AWRE Sports combines performance and recruiting for baseball and softball players with AI video software, analytics, and more.

AWRE Sports combines performance and recruiting for baseball and softball players with AI video software, analytics, and more.

Baseball’s grab-and-go technology has flooded the market with enough analytics to make a brain spin. Between Pocket Radar, Stalker, TrackMan, Rapsodo, Blast Motion, Diamond Kinetics, and Yakkertech, pitchers and hitters have access to more data points than a nuclear physicist.

If only the numbers could all be aggregated into a single video.

Again, that’s the goal of AWRE (pronounced Aware) Sports, a startup that relies on camera vision, cloud technology, skeletal tracking, and streaming to create automated movie clips. that can be superimposed on any baseball player’s wide range of personal measurements.

The company currently deploys its hardware and software at the Division I level with the University of Maryland, at the DII level with Erskine College, at the DIII level with Keystone College, at the JuCo level with Eastern Oklahoma State College, at the prep level with IMG Academy and , yes, even at the youth level with Brick Little League in New Jersey.

The result is an app that serves as both a recruiting platform, a training platform, a game stream platform, and ultimately, in an absolute dream scenario, like maybe a competitor to scoring application and automated highlighting company GameChanger.

“Obviously, GameChanger is literally everywhere – it’s a monster,” says Ken Spangenberg, AWRE’s sales manager and older brother to Cory Spangenberg of the St. Louis Cardinals. “But I think there are differences that separate us from others. Firstly, the fact that we try to capture everything, not just games. I hope people end up choosing: ‘Do I want to watch on GameChanger or do I want to put it on AWRE?'”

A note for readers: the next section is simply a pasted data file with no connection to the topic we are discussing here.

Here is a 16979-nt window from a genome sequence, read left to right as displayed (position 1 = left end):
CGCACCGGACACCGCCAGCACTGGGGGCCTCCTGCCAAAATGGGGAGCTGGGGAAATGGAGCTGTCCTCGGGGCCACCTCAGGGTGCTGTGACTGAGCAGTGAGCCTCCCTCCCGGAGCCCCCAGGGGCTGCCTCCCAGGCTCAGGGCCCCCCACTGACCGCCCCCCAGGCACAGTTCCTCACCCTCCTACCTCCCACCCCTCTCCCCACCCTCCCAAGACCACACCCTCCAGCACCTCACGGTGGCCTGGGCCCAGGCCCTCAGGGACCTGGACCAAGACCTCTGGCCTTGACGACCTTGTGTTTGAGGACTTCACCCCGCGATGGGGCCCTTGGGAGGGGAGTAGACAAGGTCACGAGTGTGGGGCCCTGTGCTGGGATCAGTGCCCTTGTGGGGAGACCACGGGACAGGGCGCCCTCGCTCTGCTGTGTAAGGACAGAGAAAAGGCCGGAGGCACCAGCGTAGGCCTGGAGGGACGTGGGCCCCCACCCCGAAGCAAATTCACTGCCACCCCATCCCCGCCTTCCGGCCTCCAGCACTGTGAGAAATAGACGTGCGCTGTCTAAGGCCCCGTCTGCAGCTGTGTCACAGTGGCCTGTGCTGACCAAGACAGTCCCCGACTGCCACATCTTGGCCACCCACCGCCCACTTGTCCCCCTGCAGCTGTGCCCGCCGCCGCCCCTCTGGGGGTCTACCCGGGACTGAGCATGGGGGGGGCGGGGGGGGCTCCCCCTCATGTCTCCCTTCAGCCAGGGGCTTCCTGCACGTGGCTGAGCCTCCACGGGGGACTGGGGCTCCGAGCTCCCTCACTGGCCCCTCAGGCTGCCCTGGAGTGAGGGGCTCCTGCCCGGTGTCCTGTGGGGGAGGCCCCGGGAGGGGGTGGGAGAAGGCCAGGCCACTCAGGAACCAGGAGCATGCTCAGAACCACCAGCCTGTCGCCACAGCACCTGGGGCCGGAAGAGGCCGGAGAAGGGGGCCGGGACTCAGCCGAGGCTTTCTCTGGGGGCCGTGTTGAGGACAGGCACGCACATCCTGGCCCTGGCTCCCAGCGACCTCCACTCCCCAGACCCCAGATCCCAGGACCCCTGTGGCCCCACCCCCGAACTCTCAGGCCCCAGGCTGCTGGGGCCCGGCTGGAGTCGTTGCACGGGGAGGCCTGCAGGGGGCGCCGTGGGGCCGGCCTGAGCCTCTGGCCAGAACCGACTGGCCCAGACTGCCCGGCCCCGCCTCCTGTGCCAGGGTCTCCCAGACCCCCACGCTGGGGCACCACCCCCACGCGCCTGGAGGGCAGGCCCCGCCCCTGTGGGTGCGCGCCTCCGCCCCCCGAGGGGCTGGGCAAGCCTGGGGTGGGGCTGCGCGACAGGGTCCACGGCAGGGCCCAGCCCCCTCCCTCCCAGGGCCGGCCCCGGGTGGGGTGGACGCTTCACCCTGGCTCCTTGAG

If nothing else, AWRE has vision…as well as computer vision. It doesn’t intend to be the rating app that GameChanger is, although it does stream games. Instead, it wants to elevate its streams to another stratosphere with radar and sensor integrations.

The company’s roots are in golf. CEO and co-founder Chris Clark, a former DI Wofford college baseball player, is married to former Vanderbilt golf coach Holly Clark and has seen his wife struggle to organize data, dashboards and team spreadsheets. Around 2012, he developed software that allowed his players to store all their vital golf analytics on their iPhones, giving rise to a company he called “Birdie Fire”.

But his passion remained baseball, and he later developed a predictive spray graph model that won over most college programs that demonstrated it. One of those schools, Oregon State, won the 2018 College World Series, saying Clark’s spray pattern predictor helped them position their defense and strategize for the location of the field during their title run. From there, Clark had no choice but to expand.

“I have that [Oregon State] coach wanting to give me a testimonial,” Clark recalled. “I’m like, ‘Damn, now I have to figure this out. It may never get better. How can I benefit from turning this into a baseball business? »

He ended up having a helpful conversation with his Wofford college roommate, Steve Johnson, who ran a New Jersey baseball training academy named Invictus with his business partner Rob Corsi. The discussion turned to the wide array of technologies in baseball: Pocket Radars, Stalkers, TrackMans, Blasts, and more. Johnson explained how travel ball players at his facility needed these types of data points to be recruited, but often had no way to afford or access such high-end technology.

Clark then talked about how college programs could afford all these devices but could barely aggregate it. He mentioned that graduating assistants were still tasked with noting down launch angle, exit speed, spin rate, bat speed – arduous and imperfect tasks.